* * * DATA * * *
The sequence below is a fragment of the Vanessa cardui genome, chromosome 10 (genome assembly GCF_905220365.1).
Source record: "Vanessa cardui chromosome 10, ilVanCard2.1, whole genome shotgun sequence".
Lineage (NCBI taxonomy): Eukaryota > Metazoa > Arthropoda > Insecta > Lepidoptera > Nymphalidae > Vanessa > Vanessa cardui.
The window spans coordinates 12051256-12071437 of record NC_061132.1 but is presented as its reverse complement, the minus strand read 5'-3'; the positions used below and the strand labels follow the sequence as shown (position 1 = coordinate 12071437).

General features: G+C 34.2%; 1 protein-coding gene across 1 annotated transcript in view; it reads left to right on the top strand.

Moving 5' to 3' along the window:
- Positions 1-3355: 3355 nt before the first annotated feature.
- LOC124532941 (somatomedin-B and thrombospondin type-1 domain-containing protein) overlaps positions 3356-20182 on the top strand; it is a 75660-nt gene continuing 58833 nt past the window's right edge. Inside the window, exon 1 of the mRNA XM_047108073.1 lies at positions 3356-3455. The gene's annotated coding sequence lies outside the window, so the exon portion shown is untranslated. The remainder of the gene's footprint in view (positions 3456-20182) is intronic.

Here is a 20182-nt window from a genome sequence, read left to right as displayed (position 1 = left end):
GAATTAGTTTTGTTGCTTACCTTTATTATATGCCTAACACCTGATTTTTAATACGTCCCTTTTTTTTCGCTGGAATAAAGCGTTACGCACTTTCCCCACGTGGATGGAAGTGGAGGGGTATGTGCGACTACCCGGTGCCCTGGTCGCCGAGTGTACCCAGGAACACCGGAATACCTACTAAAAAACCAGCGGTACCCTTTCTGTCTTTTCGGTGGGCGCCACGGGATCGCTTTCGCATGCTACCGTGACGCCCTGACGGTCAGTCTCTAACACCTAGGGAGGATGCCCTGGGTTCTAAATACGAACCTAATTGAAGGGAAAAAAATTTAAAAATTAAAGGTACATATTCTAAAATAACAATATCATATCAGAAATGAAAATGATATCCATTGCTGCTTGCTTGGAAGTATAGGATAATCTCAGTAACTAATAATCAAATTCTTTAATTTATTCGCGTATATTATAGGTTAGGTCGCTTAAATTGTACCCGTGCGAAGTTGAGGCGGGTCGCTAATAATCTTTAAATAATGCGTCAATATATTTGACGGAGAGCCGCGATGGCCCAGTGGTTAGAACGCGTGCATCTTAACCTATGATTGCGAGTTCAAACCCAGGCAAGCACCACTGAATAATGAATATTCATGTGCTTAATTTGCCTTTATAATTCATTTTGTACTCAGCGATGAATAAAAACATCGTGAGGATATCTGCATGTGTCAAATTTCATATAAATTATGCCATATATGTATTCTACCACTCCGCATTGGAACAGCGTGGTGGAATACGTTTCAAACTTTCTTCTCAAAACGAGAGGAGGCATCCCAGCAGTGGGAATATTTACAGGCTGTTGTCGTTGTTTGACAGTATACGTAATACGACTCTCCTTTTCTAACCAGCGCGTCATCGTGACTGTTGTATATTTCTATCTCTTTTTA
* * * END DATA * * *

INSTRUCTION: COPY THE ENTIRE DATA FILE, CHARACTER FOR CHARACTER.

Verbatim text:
The sequence below is a fragment of the Vanessa cardui genome, chromosome 10 (genome assembly GCF_905220365.1).
Source record: "Vanessa cardui chromosome 10, ilVanCard2.1, whole genome shotgun sequence".
Lineage (NCBI taxonomy): Eukaryota > Metazoa > Arthropoda > Insecta > Lepidoptera > Nymphalidae > Vanessa > Vanessa cardui.
The window spans coordinates 12051256-12071437 of record NC_061132.1 but is presented as its reverse complement, the minus strand read 5'-3'; the positions used below and the strand labels follow the sequence as shown (position 1 = coordinate 12071437).

General features: G+C 34.2%; 1 protein-coding gene across 1 annotated transcript in view; it reads left to right on the top strand.

Moving 5' to 3' along the window:
- Positions 1-3355: 3355 nt before the first annotated feature.
- LOC124532941 (somatomedin-B and thrombospondin type-1 domain-containing protein) overlaps positions 3356-20182 on the top strand; it is a 75660-nt gene continuing 58833 nt past the window's right edge. Inside the window, exon 1 of the mRNA XM_047108073.1 lies at positions 3356-3455. The gene's annotated coding sequence lies outside the window, so the exon portion shown is untranslated. The remainder of the gene's footprint in view (positions 3456-20182) is intronic.

Here is a 20182-nt window from a genome sequence, read left to right as displayed (position 1 = left end):
GAATTAGTTTTGTTGCTTACCTTTATTATATGCCTAACACCTGATTTTTAATACGTCCCTTTTTTTTCGCTGGAATAAAGCGTTACGCACTTTCCCCACGTGGATGGAAGTGGAGGGGTATGTGCGACTACCCGGTGCCCTGGTCGCCGAGTGTACCCAGGAACACCGGAATACCTACTAAAAAACCAGCGGTACCCTTTCTGTCTTTTCGGTGGGCGCCACGGGATCGCTTTCGCATGCTACCGTGACGCCCTGACGGTCAGTCTCTAACACCTAGGGAGGATGCCCTGGGTTCTAAATACGAACCTAATTGAAGGGAAAAAAATTTAAAAATTAAAGGTACATATTCTAAAATAACAATATCATATCAGAAATGAAAATGATATCCATTGCTGCTTGCTTGGAAGTATAGGATAATCTCAGTAACTAATAATCAAATTCTTTAATTTATTCGCGTATATTATAGGTTAGGTCGCTTAAATTGTACCCGTGCGAAGTTGAGGCGGGTCGCTAATAATCTTTAAATAATGCGTCAATATATTTGACGGAGAGCCGCGATGGCCCAGTGGTTAGAACGCGTGCATCTTAACCTATGATTGCGAGTTCAAACCCAGGCAAGCACCACTGAATAATGAATATTCATGTGCTTAATTTGCCTTTATAATTCATTTTGTACTCAGCGATGAATAAAAACATCGTGAGGATATCTGCATGTGTCAAATTTCATATAAATTATGCCATATATGTATTCTACCACTCCGCATTGGAACAGCGTGGTGGAATACGTTTCAAACTTTCTTCTCAAAACGAGAGGAGGCATCCCAGCAGTGGGAATATTTACAGGCTGTTGTCGTTGTTTGACAGTATACGTAATACGACTCTCCTTTTCTAACCAGCGCGTCATCGTGACTGTTGTATATTTCTATCTCTTTTTA